This observation reminds me of a moment in grad school when I was studying under a rabbi. The rabbi explained to us that a rabbi would never say, “I will teach you this text.” S/he would always say, “let us study this text together.” When you have raw data coming into your area or team, work with the team to discover the meaning of the data for the team; study the text together. It will give them ownership and increase their status and autonomy, and give you a far clearer understanding of the data than sitting alone in your office scratching your head.


Leadership Notes -- Thoughts on Leading People and Making a Difference in Organizations

Word count this issue: 287


Estimated reading time:  2:15


Hello from a sunny and warm Vancouver! It is Pride Week here and festivities are in full swing. 


One of the big lessons I have learned from my LGBTQ siblings and niblings is the amazing power of the question, “who am I?” I have learned how exploring and celebrating who I am and whom I am becoming (appreciating that there are many levels to these questions), is a cornerstone of my own growth and development as a person. For me then, Pride Week celebrates self-awareness, and the call for all people, of every colour, creed, physical and mind ability, gender and sexuality to be able to appear in public without shame.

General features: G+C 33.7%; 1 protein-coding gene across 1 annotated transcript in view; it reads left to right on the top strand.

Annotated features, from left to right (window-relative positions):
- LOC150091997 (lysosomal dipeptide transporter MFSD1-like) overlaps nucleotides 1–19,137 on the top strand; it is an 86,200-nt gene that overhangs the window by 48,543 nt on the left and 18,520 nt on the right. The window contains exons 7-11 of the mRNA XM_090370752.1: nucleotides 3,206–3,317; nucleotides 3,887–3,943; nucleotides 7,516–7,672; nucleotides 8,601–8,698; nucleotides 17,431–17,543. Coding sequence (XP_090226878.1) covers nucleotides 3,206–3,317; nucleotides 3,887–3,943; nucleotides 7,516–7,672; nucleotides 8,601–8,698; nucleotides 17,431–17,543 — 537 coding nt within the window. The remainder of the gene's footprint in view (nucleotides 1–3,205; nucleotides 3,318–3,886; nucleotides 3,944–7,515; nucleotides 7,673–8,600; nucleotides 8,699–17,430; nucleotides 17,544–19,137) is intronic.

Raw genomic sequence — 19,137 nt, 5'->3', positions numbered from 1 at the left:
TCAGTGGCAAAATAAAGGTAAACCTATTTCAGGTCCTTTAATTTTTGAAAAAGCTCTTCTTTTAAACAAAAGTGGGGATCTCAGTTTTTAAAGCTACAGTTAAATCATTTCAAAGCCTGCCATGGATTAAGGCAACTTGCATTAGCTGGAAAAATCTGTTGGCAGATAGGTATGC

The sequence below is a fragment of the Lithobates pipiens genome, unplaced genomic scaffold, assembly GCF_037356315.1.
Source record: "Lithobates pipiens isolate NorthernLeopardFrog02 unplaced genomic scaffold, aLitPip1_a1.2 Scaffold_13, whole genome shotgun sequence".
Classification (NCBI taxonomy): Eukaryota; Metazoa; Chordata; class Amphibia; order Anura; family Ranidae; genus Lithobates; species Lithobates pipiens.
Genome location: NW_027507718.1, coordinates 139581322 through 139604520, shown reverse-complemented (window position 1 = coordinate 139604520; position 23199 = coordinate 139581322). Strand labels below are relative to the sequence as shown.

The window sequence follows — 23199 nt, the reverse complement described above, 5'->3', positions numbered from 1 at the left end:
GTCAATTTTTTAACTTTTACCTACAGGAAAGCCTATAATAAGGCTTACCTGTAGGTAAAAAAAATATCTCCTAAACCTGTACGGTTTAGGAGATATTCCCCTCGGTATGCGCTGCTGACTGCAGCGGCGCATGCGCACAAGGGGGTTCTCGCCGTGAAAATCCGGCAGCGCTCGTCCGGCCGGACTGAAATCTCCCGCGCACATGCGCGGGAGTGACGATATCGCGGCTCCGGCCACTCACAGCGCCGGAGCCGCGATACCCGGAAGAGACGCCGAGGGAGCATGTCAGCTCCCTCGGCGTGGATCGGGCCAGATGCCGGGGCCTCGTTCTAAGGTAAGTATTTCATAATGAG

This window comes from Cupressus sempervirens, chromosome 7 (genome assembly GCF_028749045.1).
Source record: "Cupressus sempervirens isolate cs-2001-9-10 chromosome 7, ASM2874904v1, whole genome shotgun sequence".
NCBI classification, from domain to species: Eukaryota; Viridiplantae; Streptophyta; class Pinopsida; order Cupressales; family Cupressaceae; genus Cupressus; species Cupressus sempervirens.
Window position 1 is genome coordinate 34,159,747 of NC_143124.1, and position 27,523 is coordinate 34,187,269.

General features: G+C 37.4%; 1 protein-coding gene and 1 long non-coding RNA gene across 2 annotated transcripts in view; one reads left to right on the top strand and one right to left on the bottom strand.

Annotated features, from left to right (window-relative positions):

It is a lesson for all of us. You are amazing, creative and beautiful. You are loved, just for being you.  You do not have to fit into someone else’s box, or hide from yourself and others in any closets.  And beautifully, you are continually growing. 


We face many dangers and perils in our lives. There is a fearsome wave building even now as so many of us are triggered to fight, flight, or freeze. The Foundation of the Universe keeps reminding us, “fear not.” The more self-aware, the more comfortable I am in my self, the less pushed and pulled by the waves of fear and hate I will be. I can stand firm knowing that as long as my actions are based in love, I will fear not.